My Own EdBoWriMo

I don’t know how you novel writers do it. First, I am always astounded by fiction writers–people who can weave a tale, build a plot and sustain it, create believable and likable characters, keep the suspense going, and then end with a conclusion that satisfies.

Seriously. I admire you more than you know.

So as the month of November approaches, and with it NaNoWriMo (National Novel Writing Month), I can hear weeping and gnashing of teeth from my Professional Writing students who are trying to decide if they can take on the beast that is NaNoWriMo.

If you don’t know, NaNoWriMo is when novel writers everywhere commit to writing 50,000 words of a novel during the month of November. To translate, there are about 250 words on a standard double-spaced typed page. So 50K words = 200 pages, divided by 30 days = roughly 6 or 7 pages a day. That’s a day. Anyone who is a writer will tell you how difficult it is to sustain that kind of momentum for very long. Not impossible, but tough. Especially when you have, you know, like, a life. Like classes to take and homework to do and food to eat and sleep to enjoy.

My student Chrysa discusses her past experience with NaNo in her blog post this week. And Jessie is trying to decide if the commitment is worth it:

If nothing else, the commitment of NaNo helps writers see what is possible. Whether they get to that magic 50K number or not, they have discovered that setting a goal and working steadily toward it have their own rewards. Basically you just do it and see if, well, if you can do it. There are no prizes, no awards dinners. Doing the task is reward unto itself.

Only writers understand that.

Which brings me to EdBoWriMo.

I don’t write novels. Never have. Never will. I am content to be astounded by my fellow writers who do. However, as I shared last week, I’m under contract to write a book about editing. So I decided to join my novel writing friends in making a commitment to myself to make this “Editing Book Writing Month.”

And since I know my abilities, I’m not shooting for 50K words; instead, I think I’m going for a more modest 22,500 words, which works out to 750 words (or about three pages) per day.

you-canSo what about you, my fellow writers? Do you have something you need to work on, but NaNoWriMo doesn’t quite fit? Then create your own! Let’s join with our fellow novel-writing friends and commit ourselves to a certain number of words per day (or per week if that’s better). Create your own acronym. Create your calendar.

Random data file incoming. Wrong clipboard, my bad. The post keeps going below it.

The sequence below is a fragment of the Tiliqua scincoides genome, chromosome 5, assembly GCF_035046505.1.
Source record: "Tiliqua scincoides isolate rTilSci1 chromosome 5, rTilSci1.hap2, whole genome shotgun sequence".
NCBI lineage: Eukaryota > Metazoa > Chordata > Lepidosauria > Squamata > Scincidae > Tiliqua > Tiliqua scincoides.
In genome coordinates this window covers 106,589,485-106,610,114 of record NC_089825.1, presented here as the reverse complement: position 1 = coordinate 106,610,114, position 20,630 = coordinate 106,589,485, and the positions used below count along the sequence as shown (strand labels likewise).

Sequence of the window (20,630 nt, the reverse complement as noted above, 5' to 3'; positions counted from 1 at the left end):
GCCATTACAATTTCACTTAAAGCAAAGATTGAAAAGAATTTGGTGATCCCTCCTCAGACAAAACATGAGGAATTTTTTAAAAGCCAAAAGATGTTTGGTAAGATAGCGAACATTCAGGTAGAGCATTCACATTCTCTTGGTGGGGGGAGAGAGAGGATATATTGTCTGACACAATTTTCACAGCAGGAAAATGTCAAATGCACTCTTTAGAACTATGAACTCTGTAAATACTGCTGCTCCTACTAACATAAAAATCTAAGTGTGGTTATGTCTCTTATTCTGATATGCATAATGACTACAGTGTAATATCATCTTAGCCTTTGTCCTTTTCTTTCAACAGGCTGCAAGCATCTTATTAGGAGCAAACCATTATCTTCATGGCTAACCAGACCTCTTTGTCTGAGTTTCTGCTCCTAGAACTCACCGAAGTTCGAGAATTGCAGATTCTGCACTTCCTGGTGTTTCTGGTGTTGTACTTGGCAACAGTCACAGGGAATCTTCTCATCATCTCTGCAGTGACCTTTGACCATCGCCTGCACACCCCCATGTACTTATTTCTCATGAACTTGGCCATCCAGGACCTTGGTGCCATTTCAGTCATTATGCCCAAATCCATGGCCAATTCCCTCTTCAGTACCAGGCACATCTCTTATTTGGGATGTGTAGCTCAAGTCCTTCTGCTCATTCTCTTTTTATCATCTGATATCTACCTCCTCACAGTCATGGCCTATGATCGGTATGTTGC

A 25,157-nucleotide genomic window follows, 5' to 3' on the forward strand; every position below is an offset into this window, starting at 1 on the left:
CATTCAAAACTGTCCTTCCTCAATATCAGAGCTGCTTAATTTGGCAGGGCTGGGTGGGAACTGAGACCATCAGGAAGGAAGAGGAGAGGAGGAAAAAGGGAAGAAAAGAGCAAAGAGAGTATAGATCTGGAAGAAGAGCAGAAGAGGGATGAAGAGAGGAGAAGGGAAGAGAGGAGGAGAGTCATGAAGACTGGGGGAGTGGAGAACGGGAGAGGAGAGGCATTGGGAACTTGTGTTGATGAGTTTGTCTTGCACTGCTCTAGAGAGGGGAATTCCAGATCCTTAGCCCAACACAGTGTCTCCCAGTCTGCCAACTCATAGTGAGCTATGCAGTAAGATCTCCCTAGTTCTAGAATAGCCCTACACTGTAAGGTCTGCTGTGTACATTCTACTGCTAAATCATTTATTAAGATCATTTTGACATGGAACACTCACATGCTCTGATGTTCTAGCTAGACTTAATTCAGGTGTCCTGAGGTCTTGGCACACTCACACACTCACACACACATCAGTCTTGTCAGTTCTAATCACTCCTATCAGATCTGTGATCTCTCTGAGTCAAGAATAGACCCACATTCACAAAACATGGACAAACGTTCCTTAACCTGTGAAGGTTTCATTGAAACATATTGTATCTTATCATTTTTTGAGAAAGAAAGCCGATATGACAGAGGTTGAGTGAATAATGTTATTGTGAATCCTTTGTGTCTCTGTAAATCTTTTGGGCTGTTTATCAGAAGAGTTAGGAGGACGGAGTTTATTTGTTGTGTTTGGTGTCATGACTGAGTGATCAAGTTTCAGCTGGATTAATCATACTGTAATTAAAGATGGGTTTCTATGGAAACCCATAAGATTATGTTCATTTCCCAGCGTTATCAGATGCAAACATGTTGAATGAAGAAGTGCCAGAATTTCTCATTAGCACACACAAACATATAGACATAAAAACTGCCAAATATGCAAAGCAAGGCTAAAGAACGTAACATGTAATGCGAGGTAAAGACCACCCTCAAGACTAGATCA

And on November 1, let’s commit to seeing how far we can finally get on that project.

So tell me, what could you work on this November? What languishing project could you breathe new life into? What project could benefit from your sustained attention during the month of November? Tell me about it in the comments below.

11 thoughts on “My Own EdBoWriMo

  1. Hi, Linda –

    Already on it, but not doing the NaNoWriMo this time. It got to be too much, so I caved!

    How does anyone write a novel? Well, you take a bright idea, you ask it (the story) where it wants to go, and then you just follow that path, and believe me, it has more ambushes and traps to spring and snares along the path to the end of it than you can shake a stick at. I find it best to be flexible, because stories are like children: you bring them into the world; you know what you want them to be when they grow up; and they laugh at you and choose their own path to follow.

    I viewed the NaNoWriMo exercise as a chance to write a novella, which is about 50,000 words and came up with what will be the base for a full-length novel out of that. And 26 years ago, when I was off work on sick leave, I wrote two pellmell chapters of the start of a story, which is now moving ahead. It sometimes does take that long. Now you know why it took J.R.R. Tolkien 30 years to write the Lord of the Rings.

    Just stick with it, do a good job, and don’t look behind you. As Satchmo said, something might be following you. In this case, it’s the end of your story.

    Have fun! Above all else, have F-U-N!!!

  2. I’m always so impressed with the writers who tackle NaNoWriMo. I agree with you; it’s hard to sustain. I don’t think I would be able to hit half of the word limit with all that’s going on. Thanks for the great post!

  3. I don’t know how writers who take on NaNoWriMo do it! I am editing some novels right now, and it’s been taking me forever! I think I’m going to commit to getting this editing done during November. Good luck with writing your editing book , and I hope you enjoy it:)

    1. Yeah, well I don’t know how you guys who are college students do it. There’s so much else on your plates. What I like about it is the concept of goal setting and the astonishing knowledge at the end that writers can write a LOT in a short time if we really want to. Of course, it’s first draft work, but we don’t get anywhere without a first draft. Be encouraged! I mean, you’re already a writer through and through!

    1. Hi Nancy,
      No, it’s my own book that I’m writing ABOUT editing. So I’m actually writing, not editing, yet. Although I will have to edit at some point. Right now I’m trying to finish the first draft.

  4. I write short ed/op columns for a couple weekly newspapers in Missouri, and one editor just told me she needs three articles by Friday. But to tell the truth, in college I always got my best grades on term papers that I stayed up all night composing, just before they were due. Applying that to writing, it’s like climbing a mountain and feeling like you can’t go another step–and then looking behind you and seeing a bear heading your direction. That’s what deadlines do for me. 🙂

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